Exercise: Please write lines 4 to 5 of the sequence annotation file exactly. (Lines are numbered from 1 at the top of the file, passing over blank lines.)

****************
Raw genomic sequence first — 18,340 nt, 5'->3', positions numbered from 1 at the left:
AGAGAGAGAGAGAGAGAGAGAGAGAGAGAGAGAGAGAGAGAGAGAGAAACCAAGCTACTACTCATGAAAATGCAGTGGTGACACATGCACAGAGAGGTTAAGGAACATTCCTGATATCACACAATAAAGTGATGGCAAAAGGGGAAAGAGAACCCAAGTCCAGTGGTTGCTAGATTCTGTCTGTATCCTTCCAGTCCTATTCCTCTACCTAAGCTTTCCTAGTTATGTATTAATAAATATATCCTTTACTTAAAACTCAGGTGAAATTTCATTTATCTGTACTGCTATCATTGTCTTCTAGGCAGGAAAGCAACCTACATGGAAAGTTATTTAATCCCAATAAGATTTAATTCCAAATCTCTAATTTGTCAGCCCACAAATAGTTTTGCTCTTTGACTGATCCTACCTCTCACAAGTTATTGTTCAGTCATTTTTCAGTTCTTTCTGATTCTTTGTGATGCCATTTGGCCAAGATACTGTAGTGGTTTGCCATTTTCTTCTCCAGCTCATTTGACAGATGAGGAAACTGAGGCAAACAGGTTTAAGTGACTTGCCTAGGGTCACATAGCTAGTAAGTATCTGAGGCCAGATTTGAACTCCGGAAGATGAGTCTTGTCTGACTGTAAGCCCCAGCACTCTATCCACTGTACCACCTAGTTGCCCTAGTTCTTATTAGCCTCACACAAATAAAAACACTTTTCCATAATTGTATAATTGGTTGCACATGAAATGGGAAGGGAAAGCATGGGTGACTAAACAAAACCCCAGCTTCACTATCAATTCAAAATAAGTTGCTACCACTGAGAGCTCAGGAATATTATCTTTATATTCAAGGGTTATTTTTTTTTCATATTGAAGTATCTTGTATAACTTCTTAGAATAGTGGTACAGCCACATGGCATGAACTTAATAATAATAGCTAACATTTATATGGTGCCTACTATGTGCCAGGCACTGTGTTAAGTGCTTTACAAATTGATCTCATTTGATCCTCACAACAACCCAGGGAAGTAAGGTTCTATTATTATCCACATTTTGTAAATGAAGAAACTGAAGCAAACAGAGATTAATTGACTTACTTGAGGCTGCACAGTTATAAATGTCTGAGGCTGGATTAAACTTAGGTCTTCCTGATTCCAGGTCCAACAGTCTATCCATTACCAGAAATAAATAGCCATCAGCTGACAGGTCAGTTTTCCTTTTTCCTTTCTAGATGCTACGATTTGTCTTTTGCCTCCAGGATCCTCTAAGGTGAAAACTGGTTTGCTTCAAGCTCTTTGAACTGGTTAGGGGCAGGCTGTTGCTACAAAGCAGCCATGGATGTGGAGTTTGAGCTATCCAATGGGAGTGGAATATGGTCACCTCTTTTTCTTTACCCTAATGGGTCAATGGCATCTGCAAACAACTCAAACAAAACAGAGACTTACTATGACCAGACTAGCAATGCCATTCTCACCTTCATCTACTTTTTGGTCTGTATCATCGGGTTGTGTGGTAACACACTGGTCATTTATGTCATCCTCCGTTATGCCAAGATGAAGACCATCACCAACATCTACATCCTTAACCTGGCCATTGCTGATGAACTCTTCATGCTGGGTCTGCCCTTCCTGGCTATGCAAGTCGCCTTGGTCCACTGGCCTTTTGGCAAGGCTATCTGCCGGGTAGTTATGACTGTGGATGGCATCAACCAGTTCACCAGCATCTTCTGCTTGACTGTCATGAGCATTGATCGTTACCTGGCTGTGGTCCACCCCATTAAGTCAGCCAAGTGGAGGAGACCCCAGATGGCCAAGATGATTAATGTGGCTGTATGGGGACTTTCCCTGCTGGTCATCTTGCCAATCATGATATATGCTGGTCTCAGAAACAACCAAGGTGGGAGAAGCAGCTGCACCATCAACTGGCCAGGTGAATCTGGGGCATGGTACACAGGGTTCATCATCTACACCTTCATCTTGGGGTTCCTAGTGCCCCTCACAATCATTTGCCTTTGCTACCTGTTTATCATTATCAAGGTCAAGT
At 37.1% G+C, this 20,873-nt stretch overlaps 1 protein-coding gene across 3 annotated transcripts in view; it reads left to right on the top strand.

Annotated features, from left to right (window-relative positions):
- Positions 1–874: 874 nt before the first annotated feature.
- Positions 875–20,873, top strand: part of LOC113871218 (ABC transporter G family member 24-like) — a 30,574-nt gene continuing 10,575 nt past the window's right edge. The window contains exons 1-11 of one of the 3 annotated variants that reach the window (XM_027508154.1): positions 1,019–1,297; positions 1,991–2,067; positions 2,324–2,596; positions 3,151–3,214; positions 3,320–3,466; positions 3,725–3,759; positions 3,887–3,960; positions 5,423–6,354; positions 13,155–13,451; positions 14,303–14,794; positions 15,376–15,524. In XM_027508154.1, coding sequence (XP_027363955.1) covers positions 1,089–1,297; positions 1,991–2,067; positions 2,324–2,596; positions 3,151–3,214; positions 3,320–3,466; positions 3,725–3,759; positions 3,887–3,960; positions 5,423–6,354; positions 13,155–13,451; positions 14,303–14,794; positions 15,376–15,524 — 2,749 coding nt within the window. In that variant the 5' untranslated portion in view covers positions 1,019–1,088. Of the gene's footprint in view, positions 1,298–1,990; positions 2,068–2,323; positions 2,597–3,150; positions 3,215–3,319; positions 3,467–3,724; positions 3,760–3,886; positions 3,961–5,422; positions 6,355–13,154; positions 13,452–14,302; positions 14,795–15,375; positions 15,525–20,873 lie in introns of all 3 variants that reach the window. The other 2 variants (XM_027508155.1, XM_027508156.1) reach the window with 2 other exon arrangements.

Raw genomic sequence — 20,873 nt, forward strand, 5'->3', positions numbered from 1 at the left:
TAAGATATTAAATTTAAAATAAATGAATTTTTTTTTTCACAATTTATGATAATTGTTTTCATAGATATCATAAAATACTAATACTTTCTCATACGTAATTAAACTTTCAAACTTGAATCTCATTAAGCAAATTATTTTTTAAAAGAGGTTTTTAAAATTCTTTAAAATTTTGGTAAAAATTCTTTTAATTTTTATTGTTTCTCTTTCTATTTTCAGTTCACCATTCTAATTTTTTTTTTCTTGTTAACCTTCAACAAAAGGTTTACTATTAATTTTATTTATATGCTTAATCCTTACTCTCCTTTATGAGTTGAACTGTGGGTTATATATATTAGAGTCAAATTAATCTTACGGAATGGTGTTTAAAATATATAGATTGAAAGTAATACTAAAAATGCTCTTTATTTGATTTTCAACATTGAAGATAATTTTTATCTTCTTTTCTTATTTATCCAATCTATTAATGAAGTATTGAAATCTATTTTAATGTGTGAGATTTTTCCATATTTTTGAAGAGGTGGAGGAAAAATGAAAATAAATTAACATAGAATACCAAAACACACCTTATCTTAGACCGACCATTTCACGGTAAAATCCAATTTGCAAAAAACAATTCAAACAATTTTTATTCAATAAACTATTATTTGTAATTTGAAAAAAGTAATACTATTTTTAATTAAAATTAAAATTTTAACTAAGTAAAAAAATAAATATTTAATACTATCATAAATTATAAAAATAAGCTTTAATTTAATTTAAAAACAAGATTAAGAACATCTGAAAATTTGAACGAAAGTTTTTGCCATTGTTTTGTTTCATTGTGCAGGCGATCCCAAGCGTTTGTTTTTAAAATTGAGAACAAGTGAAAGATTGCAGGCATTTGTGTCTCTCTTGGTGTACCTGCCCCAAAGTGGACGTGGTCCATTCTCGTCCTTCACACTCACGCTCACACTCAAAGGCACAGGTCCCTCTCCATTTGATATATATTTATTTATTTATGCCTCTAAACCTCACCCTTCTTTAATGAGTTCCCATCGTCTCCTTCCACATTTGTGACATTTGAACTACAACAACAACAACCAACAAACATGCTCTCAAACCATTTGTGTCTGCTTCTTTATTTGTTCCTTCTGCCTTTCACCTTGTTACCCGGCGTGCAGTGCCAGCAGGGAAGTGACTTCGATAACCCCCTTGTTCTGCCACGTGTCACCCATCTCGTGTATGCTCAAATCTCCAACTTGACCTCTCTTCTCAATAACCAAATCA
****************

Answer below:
Annotated features, from left to right (window-relative positions):
- Positions 1–874: 874 nt before the first annotated feature.